Nanotherapeutics, a biopharmaceutical company that specializes in development and manufacturing, is one such example of a successful company rooted in years of collaboration with UF. Founded in 1999 by James Talton, who received his Ph. D. in Pharmaceutical Science at UF, Nanotherapeutics has thrived since starting out at the Sid Martin Biotech Development Institute.

Talton’s decision to stay in Gainesville was motivated by the quality and affordability of lab spaces available to UF licensed companies. The continued support from the biotech incubator and Talton’s focus on National Institution of Health grant acquisition led the company to rapid growth.

In 2011, Nanotherapeutics collaborated with UF to become the prime offeror on the Biomedical Advanced Research and Development Authority flu vaccine contract. At the time, Nanotherapeutics was too small to handle the $1 billion contract, so UF assembled a team to partner on the proposal.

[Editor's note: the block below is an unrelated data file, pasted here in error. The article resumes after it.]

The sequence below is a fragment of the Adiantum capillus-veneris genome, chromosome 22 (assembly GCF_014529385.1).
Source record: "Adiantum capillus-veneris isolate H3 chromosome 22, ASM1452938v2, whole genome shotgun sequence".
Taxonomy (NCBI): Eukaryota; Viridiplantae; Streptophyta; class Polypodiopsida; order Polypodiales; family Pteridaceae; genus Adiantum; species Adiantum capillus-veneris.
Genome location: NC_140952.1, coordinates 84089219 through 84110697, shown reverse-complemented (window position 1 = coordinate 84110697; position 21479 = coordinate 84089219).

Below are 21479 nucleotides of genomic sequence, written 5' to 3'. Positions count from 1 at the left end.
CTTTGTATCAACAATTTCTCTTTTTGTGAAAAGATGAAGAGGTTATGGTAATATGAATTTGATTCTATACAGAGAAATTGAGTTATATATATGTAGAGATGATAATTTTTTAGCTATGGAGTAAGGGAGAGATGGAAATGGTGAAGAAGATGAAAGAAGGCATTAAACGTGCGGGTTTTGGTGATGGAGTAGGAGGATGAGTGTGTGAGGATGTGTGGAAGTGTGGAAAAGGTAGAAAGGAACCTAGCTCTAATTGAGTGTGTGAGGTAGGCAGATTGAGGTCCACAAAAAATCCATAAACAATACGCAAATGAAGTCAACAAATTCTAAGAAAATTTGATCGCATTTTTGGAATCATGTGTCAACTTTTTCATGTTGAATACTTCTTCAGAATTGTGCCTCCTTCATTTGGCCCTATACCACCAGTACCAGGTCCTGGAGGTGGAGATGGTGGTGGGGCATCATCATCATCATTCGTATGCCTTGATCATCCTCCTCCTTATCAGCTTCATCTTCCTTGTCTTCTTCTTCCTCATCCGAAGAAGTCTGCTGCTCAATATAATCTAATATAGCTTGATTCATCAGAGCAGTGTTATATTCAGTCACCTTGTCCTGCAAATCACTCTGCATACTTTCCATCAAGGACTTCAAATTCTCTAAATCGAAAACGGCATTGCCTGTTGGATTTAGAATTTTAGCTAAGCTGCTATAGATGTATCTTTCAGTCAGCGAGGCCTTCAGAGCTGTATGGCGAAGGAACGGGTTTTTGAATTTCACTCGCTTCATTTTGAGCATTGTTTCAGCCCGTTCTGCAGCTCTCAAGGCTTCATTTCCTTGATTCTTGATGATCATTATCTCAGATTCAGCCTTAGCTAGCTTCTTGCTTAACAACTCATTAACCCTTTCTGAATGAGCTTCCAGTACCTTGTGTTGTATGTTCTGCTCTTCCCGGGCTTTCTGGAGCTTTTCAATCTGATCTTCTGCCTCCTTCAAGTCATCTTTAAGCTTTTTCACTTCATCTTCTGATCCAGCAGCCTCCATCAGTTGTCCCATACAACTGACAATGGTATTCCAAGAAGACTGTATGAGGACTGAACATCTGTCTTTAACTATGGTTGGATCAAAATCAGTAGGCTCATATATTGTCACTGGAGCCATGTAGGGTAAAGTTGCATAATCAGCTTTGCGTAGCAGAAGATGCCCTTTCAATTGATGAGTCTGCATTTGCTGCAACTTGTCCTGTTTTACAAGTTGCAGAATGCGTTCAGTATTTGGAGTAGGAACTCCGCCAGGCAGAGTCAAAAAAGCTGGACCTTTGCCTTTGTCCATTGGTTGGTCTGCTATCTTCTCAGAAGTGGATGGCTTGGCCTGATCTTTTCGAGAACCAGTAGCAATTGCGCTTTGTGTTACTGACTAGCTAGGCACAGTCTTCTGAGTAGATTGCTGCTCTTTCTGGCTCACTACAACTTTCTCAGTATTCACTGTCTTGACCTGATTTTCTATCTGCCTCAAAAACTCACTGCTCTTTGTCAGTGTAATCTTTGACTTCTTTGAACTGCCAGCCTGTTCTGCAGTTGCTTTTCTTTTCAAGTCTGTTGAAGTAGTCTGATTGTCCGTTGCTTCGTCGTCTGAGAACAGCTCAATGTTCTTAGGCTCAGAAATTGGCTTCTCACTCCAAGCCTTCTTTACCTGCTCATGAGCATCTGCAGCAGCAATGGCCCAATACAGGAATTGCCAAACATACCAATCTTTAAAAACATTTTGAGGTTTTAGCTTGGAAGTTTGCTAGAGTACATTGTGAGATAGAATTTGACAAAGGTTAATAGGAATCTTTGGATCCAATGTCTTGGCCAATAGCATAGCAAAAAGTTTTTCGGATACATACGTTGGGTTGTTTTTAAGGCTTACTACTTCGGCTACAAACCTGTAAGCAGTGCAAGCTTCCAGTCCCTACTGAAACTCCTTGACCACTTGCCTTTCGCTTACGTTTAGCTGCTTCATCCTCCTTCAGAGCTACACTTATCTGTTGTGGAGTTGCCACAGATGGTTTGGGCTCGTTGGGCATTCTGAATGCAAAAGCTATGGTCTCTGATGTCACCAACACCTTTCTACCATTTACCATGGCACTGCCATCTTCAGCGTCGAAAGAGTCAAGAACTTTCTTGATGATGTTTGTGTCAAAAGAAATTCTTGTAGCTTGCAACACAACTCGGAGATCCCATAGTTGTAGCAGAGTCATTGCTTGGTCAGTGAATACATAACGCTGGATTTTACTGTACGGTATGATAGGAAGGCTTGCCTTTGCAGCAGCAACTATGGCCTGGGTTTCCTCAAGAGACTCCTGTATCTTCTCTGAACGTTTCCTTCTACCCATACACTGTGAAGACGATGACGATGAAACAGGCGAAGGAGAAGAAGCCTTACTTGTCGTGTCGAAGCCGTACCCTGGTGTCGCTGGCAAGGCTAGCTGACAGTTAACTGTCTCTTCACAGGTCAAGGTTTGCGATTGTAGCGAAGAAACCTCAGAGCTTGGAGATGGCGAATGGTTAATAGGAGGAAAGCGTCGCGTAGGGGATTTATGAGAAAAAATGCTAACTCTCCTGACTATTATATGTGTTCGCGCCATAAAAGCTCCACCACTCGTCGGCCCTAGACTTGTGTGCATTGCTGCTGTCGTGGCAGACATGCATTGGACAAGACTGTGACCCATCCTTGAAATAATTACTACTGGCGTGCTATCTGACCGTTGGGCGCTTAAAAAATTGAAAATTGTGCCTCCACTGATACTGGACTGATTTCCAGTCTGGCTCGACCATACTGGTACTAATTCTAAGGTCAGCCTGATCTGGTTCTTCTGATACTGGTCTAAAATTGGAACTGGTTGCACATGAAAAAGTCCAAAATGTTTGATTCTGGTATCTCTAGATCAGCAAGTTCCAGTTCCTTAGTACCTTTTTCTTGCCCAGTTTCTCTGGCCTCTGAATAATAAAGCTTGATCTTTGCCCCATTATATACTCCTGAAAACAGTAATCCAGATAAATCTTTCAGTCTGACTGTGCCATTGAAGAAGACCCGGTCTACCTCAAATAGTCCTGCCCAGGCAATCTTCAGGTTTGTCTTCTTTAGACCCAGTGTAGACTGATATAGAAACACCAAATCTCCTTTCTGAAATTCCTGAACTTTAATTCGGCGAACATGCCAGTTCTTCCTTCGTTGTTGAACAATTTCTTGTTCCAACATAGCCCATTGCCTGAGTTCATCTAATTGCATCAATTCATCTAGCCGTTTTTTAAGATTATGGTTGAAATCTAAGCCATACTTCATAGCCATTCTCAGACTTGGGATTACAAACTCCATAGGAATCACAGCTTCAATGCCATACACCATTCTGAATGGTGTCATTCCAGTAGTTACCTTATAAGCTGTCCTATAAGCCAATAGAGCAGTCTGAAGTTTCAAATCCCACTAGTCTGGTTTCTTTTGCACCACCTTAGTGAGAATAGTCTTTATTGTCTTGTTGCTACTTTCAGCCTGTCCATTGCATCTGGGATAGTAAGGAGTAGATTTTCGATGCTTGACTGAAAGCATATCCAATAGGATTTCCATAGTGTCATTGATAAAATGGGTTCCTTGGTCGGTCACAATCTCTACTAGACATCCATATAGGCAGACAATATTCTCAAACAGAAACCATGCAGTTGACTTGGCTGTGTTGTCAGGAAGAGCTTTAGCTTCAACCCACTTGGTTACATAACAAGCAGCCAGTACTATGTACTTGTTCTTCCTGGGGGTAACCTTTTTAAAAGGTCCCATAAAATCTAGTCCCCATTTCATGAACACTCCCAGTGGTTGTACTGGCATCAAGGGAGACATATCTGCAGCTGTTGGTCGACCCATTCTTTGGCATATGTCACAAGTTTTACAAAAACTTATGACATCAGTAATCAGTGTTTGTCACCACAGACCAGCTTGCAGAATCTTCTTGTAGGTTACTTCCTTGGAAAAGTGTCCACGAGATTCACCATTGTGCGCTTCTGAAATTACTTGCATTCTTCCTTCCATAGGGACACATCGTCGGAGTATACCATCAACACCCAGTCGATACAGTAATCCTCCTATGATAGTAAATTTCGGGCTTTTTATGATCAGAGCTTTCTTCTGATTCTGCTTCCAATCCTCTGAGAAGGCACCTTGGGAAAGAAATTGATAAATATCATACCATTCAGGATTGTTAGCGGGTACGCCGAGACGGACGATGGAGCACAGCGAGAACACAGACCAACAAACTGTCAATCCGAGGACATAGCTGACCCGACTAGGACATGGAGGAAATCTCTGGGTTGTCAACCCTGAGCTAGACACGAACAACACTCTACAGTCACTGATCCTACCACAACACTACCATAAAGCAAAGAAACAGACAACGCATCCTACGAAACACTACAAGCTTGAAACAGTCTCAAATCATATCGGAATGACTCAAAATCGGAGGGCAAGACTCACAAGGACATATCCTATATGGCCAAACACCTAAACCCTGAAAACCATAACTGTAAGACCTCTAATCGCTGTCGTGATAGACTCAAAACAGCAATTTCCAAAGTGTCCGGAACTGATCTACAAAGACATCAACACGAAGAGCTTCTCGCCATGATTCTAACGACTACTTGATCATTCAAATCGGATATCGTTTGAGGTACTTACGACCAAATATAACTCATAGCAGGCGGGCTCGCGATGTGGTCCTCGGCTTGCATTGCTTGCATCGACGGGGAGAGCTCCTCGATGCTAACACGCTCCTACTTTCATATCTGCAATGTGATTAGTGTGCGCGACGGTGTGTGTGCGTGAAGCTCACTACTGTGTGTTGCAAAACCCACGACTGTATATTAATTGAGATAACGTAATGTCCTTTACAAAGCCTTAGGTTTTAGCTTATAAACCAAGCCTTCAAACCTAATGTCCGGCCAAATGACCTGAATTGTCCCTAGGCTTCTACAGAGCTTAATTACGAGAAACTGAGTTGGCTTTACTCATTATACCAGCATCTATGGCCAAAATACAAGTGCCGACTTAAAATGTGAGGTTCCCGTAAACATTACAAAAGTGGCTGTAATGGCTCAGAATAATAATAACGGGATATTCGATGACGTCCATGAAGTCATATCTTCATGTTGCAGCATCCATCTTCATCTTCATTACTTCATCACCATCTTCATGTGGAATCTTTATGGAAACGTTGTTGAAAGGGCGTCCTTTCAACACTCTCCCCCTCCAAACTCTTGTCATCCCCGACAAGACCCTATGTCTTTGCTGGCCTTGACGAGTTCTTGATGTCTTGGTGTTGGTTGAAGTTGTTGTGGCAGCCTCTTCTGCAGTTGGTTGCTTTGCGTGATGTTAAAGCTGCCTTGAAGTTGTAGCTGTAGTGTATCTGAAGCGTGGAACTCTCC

Nanotherapeutics was a finalist in the running for the contract to develop large scale vaccines for influenza, and the support from UF was integral to this success. Although they did not receive the contract, it prepared Nanotherapeutics to submit a similar proposal in 2013 for which they received a Department of Defense contract to manufacture medical countermeasures. This $450 million contract provided the funding to open their 183,000 square-foot plant near Progress Park in Alachua.